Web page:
Review: The Passage

The Passage
The Passage by Justin Cronin
My rating: 5 of 5 stars

Addendum to review: I really loved this book. But after writing my review, I read some of the others, and found a large spread, which leads to an overall rating of about 4.0. Reading them, I was struck by the different expectations of the reviewers/readers. Some objected to it’s length, over 700 pages, and some found it dull at times, or with uneven pacing. Let me clear this up with my thoughts on it. This book is not guts and glory, blood and gore (although that’s not such a bad thing at times). It is not your typical vampire/zombie book. It is the journey of the intertwining lives of several people, over a space of time and place. At first it starts out with how. Then moves on to the journey they take, and then the why. You don’t have to believe in God, I don’t, but I think it helps if you believe in some uniting thing, like humanity, “the Force,” or simply cosmic threads that interweave – the Butterfly Effect, or even Kismet, fate, etc. It is both a metaphysical journey in places as well as the personal journeys of these people. Its companion book, “The Twelve,” both a prequel and sequel combined, says on the back that it was a top ten book for 2010 for Time and Library Journal, as well as one of the best books of the year by the Washington Post, Esquire, U.S. News and World Reports, NPR, etc. So my stance on it is in good company. But if you are cautious about exploring new avenues, I encourage you to read the other reviews as well, to get a feel for the divergent views on this book, ranging from 1 star to 5. Since they all balance out to 4 stars, I’d say the majority gave it a high rating.

This over 700 page book took me 5 days to read – a rec ord, since I read for hours each night. But it was worth it. A tour de force, in a undead-vampire hybrid book. It starts out with the story of a military experiment gone awry, which quickly escalates into chaos that collapses the U.S. and possibly the world. Left are at least one pocket of survivors. Most of the book focuses on the group – how it came to be, and some central characters, strongly delineated, that stood at the heart of the book – ones that wanted to know, not just survive. Among them was “Amy” a young girl, maybe 13, who arrived at the Colony walls one day, about 100 years after the virus came and wiped out most of the population. Where she came from, how she got there, how she survived was a question she couldn’t answer. She didn’t speak. But some realized that she was different – that she radiated a power and a peace about her, and were determined to protect her at all costs. This led to a dangerous journey from southern California to Colorado – to the heart of where it all began, and finally down south to Texas. Sweeping, majestic, full of hope, human triumphs and failure, it is the most upbeat book on a world of chaos, which is why I didn’t classify it as “dystopian,” even though things are not rosy. Much is gone and most are barely hanging on, knowledge lost. But throughout the book, the message is clear – that if you open your mind and heart, answers will come, and things will get better. It delves deeply into each of the twelve that started out – with complex interpersonal relations, secrets, and yet abiding deep friendships. A must-read. Not sure how I missed this book that graced a large number of best books lists of 2010.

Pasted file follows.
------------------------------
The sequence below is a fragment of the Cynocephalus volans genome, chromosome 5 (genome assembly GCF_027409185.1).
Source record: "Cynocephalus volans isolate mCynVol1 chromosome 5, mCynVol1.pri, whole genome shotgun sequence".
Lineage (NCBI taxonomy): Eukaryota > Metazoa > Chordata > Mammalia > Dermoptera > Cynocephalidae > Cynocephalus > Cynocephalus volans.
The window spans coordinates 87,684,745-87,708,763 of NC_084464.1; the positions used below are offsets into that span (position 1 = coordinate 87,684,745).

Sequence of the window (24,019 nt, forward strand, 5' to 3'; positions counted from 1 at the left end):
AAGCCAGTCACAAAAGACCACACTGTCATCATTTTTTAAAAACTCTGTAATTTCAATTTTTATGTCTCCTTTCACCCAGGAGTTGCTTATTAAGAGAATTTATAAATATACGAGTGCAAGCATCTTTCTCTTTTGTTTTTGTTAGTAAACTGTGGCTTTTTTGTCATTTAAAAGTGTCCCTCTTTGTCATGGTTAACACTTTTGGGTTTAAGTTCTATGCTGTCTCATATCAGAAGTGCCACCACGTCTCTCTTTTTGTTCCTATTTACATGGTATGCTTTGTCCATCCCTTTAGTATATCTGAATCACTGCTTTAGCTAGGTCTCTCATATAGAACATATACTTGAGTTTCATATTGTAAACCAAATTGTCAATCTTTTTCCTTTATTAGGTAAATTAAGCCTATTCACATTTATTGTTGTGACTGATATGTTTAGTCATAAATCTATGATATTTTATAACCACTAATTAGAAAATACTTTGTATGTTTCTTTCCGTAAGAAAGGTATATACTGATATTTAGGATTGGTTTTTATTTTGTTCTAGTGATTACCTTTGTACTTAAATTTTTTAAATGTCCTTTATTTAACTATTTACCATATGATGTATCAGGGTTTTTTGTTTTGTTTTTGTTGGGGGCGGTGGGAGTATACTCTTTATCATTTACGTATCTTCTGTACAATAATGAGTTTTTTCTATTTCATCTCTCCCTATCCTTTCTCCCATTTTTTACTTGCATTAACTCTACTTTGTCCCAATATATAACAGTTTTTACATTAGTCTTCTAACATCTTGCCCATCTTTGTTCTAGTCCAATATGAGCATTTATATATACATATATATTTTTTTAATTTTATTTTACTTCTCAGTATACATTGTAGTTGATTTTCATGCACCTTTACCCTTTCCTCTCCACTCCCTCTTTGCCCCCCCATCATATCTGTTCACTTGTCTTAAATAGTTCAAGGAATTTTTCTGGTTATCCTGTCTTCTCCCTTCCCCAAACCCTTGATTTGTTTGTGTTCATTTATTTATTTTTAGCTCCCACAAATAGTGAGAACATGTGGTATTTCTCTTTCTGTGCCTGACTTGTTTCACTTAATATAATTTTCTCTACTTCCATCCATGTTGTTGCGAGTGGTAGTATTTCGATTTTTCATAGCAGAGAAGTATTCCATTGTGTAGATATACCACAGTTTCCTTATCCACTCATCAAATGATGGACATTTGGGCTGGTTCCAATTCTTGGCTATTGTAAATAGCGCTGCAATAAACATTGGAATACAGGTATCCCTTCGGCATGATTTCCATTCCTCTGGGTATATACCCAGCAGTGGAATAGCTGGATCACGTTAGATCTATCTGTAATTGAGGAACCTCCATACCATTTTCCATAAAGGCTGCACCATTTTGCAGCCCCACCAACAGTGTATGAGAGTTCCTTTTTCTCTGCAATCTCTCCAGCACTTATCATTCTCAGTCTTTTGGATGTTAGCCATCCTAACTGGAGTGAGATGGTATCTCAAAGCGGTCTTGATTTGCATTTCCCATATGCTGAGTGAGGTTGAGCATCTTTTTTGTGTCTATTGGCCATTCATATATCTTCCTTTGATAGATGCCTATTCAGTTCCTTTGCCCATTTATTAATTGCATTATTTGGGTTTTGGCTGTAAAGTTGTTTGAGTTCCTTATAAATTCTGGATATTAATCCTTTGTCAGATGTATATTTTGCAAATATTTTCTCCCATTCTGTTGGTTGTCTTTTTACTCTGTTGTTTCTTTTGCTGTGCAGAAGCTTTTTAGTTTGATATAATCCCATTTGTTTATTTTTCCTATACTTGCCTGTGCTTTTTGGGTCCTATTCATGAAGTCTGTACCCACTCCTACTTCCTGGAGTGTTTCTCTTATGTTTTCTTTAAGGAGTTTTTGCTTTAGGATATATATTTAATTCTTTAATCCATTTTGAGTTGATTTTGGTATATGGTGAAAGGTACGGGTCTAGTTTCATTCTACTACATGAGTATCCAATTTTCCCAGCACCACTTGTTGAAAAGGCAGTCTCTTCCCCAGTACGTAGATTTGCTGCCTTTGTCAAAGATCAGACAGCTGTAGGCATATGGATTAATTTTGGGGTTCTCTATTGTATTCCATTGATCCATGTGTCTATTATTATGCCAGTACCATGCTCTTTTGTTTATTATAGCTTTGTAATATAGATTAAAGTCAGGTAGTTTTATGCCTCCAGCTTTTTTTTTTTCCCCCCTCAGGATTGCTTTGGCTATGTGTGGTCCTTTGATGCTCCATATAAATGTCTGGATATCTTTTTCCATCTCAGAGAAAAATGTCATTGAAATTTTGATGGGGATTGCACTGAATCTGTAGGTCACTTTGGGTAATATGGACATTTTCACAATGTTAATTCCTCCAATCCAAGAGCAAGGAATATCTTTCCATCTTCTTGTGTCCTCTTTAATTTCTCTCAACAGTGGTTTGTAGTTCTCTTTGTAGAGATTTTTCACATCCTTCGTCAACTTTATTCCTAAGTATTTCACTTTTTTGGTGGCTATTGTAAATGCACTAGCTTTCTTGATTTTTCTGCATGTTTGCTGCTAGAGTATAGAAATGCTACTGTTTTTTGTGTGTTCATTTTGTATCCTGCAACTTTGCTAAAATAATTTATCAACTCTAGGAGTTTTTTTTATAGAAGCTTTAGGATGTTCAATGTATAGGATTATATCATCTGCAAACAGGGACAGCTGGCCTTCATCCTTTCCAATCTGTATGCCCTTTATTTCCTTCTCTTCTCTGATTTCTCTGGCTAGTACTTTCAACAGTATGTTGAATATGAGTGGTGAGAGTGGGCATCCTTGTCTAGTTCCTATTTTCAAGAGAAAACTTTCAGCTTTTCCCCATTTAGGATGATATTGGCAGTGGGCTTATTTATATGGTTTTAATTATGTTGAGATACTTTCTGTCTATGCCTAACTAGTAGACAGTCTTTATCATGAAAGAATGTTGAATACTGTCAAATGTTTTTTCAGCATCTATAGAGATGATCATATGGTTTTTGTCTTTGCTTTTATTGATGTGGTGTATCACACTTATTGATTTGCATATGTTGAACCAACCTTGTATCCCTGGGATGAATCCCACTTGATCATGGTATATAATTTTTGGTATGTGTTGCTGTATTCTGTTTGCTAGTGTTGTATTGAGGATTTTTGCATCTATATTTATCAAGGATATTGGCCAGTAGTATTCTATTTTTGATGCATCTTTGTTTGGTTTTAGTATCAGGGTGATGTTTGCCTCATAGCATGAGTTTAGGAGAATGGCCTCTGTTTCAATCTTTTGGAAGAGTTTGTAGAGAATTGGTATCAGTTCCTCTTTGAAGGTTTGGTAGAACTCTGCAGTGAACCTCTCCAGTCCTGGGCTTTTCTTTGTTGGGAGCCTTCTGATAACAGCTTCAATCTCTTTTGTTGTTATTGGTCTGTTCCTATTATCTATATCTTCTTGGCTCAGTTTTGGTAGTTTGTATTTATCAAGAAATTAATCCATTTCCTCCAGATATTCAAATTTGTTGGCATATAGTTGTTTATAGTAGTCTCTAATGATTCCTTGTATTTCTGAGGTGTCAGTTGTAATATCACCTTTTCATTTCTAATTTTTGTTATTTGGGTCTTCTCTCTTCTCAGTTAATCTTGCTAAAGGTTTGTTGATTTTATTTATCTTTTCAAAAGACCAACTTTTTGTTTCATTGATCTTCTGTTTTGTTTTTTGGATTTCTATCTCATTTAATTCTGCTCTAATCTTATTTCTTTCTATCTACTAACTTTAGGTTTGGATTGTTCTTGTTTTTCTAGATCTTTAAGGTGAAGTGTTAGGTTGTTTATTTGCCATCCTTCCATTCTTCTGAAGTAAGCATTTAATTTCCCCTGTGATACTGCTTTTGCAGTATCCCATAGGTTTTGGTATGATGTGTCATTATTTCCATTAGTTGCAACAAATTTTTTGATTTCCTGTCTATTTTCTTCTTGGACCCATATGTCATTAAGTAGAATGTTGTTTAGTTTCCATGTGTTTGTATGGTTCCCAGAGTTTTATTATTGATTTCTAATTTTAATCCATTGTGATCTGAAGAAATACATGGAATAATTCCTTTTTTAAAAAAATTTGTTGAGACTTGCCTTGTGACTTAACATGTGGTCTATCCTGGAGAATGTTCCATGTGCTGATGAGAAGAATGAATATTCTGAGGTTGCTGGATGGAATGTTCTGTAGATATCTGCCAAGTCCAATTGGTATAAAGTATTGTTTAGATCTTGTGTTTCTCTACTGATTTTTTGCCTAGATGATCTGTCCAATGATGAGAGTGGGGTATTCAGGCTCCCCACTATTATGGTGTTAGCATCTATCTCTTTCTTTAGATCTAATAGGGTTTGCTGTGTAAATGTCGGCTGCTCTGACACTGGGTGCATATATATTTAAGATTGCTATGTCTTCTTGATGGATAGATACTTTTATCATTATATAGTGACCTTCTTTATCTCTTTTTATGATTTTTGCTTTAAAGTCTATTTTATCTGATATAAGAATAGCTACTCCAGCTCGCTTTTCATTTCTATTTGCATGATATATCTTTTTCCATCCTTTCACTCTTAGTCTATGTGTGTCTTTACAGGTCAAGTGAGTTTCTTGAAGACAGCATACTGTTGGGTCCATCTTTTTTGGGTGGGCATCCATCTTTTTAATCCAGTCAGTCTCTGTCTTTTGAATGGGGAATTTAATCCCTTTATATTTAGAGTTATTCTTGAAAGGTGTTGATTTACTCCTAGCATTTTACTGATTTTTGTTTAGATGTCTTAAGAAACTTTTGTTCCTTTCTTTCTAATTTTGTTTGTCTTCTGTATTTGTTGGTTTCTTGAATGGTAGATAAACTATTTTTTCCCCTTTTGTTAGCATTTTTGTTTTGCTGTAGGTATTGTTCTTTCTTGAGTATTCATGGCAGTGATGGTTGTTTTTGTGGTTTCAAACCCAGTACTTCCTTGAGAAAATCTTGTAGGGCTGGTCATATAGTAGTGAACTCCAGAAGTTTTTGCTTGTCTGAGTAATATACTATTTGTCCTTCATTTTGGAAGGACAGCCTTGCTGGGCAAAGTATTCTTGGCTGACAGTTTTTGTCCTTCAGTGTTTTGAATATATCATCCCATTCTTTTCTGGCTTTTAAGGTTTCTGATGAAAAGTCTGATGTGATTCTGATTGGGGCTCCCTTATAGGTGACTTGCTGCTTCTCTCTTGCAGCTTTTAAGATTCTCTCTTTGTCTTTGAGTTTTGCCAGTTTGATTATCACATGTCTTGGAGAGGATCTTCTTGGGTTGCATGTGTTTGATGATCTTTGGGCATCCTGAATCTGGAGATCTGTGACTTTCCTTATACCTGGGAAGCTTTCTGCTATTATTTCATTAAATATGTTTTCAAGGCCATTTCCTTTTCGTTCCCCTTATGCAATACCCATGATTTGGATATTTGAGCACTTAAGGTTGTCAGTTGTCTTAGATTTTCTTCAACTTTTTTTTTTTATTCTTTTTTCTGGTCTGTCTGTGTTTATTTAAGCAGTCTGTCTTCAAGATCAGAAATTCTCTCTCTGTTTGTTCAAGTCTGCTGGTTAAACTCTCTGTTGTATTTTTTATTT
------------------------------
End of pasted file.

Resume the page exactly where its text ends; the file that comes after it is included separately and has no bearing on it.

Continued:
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2 responses to “Review: The Passage

  1. This sounds like a really interesting book. I like the way you described it. Based on your review, this is a book that I would read.

  2. Then I did my job!